All This To Say Vol. 1

Webster’s dictionary defines “fame” as...

*googles ‘define fame’*

Oh ok, as: “the condition of being known or talked about by many people, especially on account of notable achievements.” I define it as myself after recently having a Tweet go viral.

I am vehemently certain that when Ms. Merriam Webster wrote the dictionary for the first time (didn’t fact-check this article, sounds right tho) that she was solely thinking of viral tweets when writing the term “notable achievements.” I mean, what isn’t notable about 52.3K people retweeting my work? What isn’t admirable about 134K people liking my joke? What isn’t absolutely groundbreaking about the 6.8 MILLION times people saw my Tweet on Twitter? I’m honestly about to jot this one down under my “Skills and Expertise” section on my resume.

Now I have been an active Twitter user since about ‘09. My timeline is half funny stuff, half Alabama football. Sometimes I hit the people with a political retweet when I’m feeling frisky. Basically, I use it as a platform to share my thoughts on, well, anything. Which is what it should be for, amirite?

But I have never had a tweet go “viral” before this one. It was honestly a cool feeling. Who would know that almost 7 million people would read my dumb joke? It honestly wasn’t even my best tweet tbh. I am fully aware I have been funnier. But hey, that’s showbiz baby.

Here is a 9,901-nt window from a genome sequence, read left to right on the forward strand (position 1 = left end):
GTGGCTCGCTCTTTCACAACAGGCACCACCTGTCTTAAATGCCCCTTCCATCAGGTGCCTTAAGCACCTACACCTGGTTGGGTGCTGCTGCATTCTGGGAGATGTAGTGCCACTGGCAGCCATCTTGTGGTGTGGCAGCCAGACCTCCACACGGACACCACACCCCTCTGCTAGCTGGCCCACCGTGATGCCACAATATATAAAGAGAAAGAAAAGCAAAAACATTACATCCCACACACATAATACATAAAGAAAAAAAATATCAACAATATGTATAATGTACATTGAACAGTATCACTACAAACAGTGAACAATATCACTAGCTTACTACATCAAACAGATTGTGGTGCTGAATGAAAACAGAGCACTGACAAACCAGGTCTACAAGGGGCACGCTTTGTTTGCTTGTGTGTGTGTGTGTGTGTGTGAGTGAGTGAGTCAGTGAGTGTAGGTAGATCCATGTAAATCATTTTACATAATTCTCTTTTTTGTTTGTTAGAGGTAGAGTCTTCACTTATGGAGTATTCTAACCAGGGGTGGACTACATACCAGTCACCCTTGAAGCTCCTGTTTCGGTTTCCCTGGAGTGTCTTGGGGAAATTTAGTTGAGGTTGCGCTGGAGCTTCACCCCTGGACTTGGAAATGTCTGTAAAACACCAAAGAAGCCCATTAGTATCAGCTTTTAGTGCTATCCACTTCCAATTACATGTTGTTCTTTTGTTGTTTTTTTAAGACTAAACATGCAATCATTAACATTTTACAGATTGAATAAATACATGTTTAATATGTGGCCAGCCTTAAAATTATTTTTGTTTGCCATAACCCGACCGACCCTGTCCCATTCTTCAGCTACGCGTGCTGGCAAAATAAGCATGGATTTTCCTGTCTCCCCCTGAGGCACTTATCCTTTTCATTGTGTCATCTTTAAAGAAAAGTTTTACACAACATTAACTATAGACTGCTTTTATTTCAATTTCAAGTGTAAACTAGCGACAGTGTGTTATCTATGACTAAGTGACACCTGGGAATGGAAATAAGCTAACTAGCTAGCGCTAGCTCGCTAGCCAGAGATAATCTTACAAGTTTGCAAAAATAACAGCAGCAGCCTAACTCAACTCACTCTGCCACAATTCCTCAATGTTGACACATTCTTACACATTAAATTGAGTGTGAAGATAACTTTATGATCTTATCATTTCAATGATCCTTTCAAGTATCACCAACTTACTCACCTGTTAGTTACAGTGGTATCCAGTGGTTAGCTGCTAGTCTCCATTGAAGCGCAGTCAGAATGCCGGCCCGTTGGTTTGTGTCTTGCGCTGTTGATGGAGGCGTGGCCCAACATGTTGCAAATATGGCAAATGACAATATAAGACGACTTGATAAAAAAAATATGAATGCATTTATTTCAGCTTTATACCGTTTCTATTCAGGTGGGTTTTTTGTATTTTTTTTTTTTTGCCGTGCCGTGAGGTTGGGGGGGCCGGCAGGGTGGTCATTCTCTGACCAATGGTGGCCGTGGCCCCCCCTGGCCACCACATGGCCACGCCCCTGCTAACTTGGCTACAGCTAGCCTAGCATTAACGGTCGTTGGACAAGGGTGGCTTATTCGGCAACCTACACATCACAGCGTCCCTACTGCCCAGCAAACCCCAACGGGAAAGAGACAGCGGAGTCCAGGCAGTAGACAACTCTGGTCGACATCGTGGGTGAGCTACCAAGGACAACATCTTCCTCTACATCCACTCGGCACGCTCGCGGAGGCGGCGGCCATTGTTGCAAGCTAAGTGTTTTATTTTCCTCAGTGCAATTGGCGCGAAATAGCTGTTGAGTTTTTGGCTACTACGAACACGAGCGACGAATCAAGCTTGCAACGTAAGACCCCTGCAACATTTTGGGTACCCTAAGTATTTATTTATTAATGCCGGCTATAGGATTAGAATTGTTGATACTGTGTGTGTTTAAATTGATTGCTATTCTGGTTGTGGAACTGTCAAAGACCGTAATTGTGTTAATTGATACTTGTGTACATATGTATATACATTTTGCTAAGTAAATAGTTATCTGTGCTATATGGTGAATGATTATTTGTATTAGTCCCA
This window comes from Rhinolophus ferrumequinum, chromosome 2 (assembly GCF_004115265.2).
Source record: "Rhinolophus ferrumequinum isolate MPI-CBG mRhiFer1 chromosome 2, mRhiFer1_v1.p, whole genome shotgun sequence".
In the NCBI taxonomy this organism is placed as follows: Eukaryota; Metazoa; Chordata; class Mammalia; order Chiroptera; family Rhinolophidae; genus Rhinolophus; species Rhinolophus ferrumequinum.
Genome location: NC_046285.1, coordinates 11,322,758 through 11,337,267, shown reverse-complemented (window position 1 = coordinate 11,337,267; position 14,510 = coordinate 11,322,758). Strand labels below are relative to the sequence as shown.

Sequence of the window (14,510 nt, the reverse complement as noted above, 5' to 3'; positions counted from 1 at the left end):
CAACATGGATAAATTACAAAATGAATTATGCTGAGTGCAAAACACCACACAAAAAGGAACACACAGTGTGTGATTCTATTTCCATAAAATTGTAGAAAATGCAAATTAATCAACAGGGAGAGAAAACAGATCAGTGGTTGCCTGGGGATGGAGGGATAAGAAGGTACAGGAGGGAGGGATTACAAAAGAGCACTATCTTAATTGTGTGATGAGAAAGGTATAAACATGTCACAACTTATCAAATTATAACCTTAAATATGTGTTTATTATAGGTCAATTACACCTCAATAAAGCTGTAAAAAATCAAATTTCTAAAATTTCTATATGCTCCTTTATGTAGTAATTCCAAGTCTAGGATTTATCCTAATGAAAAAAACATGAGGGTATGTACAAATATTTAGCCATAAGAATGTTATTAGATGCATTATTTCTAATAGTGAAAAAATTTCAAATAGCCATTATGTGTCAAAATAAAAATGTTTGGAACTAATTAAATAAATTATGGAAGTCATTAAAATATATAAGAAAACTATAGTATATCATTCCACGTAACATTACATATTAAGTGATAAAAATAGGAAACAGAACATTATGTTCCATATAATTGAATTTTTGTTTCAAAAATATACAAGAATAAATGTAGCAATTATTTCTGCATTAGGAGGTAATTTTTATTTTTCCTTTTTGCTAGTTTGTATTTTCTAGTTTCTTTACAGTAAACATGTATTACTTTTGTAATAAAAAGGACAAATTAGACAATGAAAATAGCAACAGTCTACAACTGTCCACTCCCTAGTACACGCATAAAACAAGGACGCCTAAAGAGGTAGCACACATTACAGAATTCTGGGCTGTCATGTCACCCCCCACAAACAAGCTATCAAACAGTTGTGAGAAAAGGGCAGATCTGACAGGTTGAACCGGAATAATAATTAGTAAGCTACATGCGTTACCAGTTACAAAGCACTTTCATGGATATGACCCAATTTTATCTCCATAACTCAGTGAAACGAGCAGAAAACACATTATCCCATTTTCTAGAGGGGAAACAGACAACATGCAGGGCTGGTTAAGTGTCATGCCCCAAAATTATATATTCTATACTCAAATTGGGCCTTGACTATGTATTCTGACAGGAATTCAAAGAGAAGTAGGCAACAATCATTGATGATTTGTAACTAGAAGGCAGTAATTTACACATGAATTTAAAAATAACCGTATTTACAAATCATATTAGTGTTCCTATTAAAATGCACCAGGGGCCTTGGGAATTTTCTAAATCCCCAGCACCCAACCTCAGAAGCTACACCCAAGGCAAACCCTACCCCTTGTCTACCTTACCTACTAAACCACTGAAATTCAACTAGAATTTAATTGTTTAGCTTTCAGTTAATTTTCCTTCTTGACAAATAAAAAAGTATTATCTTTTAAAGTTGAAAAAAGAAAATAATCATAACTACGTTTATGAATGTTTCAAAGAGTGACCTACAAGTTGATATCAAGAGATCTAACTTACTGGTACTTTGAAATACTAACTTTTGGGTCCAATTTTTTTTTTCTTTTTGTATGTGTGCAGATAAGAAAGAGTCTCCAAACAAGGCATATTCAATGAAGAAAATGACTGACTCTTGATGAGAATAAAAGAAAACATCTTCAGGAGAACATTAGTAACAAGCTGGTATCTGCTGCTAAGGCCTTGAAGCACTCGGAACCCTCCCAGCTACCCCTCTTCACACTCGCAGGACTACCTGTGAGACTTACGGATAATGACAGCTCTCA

ALL THIS TO SAY: People hearing what you have to say is EPIC. There are few feelings better than the one of knowing people heard your thoughts. You spoke and people heard (or read) it. Twitter is a super simplified example of this. I am fully aware I have had far more and will have far more achievements besides a dumb tweet being reposted by a lot of people. But it reminds me how much I love people hearing what I have to say. The feeling of saying what I want to say and having people recognize it is a phenomenal high.

Whether it be answering a question correctly in class, placing in a speaking competition, or giving the funniest answer at the bar during trivia night, I love the feeling associated with it. So I’m going to continue to speak up and I encourage everyone else to do the same. Whether it’s from behind your phone on Twitter, or from center stage at your future TED Talk, I hope you can enjoy this feeling as well.

And, at this point, if you haven’t followed me on Twitter, it’s honestly rude. (@dddrop_the_lace)

Lacey CenculaLacey Cencula